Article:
- Former business officials now lead four executive agencies
- Appointees subject to conflict-of-inerest and ethics laws
Patrick Shanahan, President Donald Trump’s temporary Pentagon chief, is the latest in a series of executive branch appointees with deep ties to the industries they oversee.
Before becoming an assistant defense secretary, Shanahan had been vice president of supply chain and operations at Boeing Co., which sells more than $20 billion worth of jets, equipment and services to the federal government each year, making it No. 2 on the BGOV 200 of top contract recipients.
He already had agreed to stay out of decisions that would impact his former employer before stepping up following the resignation of Jim Mattis.
Such recusal agreements pose their own challenges, said Danielle Brian, executive director of the Project on Government Oversight. “Yes, he should recuse himself. But then I think it has a real impact on how he can do his job well. So that’s why the revolving door matters,” she said.
Other administration officials are either temporarily or permanently running the Environmental Protection Agency, the Interior Department, and the Department of Health and Human Services.
Acting Interior Secretary David Bernhardt has so many potential conflicts of interest that he carries a card listing all of them, the Washington Post reported.
“What I’ve seen historically, has been people who have been heads of agencies leaving to become lobbyists for those industries,” Brian said, “But I can’t think of a time where we’ve had this circumstance where so many industry representatives are now running agencies that regulate or give billions of dollars in contracts to those industries.”
It is legal for former lobbyists or high-level industry executives to take government jobs that could have an impact on their former employers. They must abide by ethics rules and a federal conflict of interest statute.
“We see this scenario all the time and it is typically navigable,” said Elliot Berke, a compliance lawyer who has represented Cabinet-level political appointees during their confirmations. Officials at the Office of Government Ethics “work diligently with us as private counsel to make certain proper ethical guardrails are put into place,” he said, adding that the waivers exempting recusals are sparingly issued.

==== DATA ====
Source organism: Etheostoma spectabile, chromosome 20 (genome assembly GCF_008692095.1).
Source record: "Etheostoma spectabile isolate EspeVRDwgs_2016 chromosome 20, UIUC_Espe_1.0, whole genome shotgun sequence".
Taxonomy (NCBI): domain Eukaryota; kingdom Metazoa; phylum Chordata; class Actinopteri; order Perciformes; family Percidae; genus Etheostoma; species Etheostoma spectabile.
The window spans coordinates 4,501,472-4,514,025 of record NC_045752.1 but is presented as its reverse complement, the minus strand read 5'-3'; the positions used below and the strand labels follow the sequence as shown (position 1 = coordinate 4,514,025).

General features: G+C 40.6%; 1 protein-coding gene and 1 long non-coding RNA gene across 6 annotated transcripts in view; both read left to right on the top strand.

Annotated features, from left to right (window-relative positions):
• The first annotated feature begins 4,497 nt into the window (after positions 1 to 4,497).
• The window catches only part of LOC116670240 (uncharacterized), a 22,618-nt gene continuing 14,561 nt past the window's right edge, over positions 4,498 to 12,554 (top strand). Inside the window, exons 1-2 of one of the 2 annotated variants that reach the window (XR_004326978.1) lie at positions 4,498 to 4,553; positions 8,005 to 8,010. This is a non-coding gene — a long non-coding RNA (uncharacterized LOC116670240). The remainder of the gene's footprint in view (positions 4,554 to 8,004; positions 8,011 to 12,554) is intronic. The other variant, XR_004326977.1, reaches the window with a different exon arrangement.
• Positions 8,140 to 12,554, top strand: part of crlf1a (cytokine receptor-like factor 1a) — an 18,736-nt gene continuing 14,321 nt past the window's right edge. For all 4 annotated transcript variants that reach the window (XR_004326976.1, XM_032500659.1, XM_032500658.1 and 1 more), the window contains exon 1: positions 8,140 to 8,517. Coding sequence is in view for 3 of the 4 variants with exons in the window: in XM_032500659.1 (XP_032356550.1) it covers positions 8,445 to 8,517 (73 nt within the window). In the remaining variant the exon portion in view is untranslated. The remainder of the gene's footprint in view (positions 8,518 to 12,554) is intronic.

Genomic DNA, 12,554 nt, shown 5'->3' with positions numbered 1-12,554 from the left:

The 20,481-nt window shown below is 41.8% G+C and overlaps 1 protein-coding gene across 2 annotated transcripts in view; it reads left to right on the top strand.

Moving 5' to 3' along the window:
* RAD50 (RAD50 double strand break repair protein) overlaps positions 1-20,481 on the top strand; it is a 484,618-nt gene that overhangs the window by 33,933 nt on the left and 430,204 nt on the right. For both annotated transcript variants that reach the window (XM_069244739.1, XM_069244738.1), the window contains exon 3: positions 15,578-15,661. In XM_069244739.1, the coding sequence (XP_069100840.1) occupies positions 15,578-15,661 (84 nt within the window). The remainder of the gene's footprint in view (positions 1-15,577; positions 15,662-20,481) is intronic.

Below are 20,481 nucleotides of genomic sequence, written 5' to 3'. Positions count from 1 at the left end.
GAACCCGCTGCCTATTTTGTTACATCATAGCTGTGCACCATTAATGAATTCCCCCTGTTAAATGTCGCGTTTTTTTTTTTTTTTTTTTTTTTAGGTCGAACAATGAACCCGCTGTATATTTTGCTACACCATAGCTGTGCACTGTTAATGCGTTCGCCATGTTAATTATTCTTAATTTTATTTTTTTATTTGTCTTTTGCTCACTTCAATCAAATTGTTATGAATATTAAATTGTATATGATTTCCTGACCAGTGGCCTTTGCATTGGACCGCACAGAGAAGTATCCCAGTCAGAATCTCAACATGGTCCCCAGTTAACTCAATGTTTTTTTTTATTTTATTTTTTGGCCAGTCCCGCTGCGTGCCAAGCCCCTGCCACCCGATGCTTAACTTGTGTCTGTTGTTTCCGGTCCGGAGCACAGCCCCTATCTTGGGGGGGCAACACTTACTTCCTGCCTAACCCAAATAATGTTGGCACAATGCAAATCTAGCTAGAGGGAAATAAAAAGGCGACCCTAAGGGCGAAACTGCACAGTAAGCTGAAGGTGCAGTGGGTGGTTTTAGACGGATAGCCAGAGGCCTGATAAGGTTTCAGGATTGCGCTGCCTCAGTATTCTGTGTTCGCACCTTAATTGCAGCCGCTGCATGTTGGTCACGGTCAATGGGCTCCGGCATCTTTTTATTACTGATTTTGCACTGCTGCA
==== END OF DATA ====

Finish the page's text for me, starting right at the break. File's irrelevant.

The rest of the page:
Bernhardt, an Interior Department lawyer under President George W. Bush, joined the Trump administration from the law and lobbying firm Brownstein Hyatt Farber Schreck. His most recent clients included Westlands Water District in central California, which sued the Interior Department over a toxic irrigation drainage dispute.
He also represented Toronto-based Hudbay Minerals, a company that has proposed to build a controversial copper mine in Arizona. Bernhardt previously represented Cobalt International Energy and Samson Resources Company.
Former lobbyist Andrew Wheeler, the EPA’s acting administrator, worked at Faegre Baker Daniels from 2009 until he entered the Trump administration in 2017. His client list included uranium mining company Energy Fuels Resources Corporation, Xcel Energy and coal company Murray Energy. Wheeler also has experience at the agency working for both Bush administrations and for Sen. Jim Inhofe (R-Okla.).
The head of the Department of Health and Human Services, Alex Azar, was president of drug giant Eli Lilly & Co.‘s U.S. operations from 2012 until January 2017. His responsibilities included overseeing the company’s advocacy strategy. Azar reported receiving a $2 million salary — including bonuses — and a $1.6 million severance from the company in his 2017 personal financial disclosures submitted after Trump nominated him.
Azar promised to recuse himself from participating “personally and substantially in any particular matter involving specific parties in which I know that entity is a party or represents a party” for one year, unless he received an ethics waiver. That year-long cooling-off period has expired.
Nick Allard, a senior counsel in the public policy and regulation practice at Dentons and former dean of Brooklyn Law School, said that experience in the corporate world or as a lobbyist shouldn’t disqualify someone from becoming a government decision-maker. It can be beneficial to have someone in government who understands “the issues, the substance of regulated sectors,” he said.
“The relevant questions are whether the official is qualified and whether she or he can be objective,” he said. “That is, will they be free of bias and put the national interest ahead of their personal interest.”
During the previous administration, about 70 waivers were issued over eight years to let former lobbyists take executive-branch jobs despite President Barack Obama’s ban on hiring registered lobbyists. Sixteen of those were granted to White House officials.
In a 2017 report, Public Citizen’s Craig Holman found that 133 of Trump’s political appointees were former lobbyists, or about a fourth of the president’s picks analyzed in the study.
“Trump’s pledge to drain the swamp was nothing more than empty campaign rhetoric,” said Holman, a lobbyist for the watchdog group.
To contact the reporter on this story: Megan R. Wilson in Washington at firstname.lastname@example.org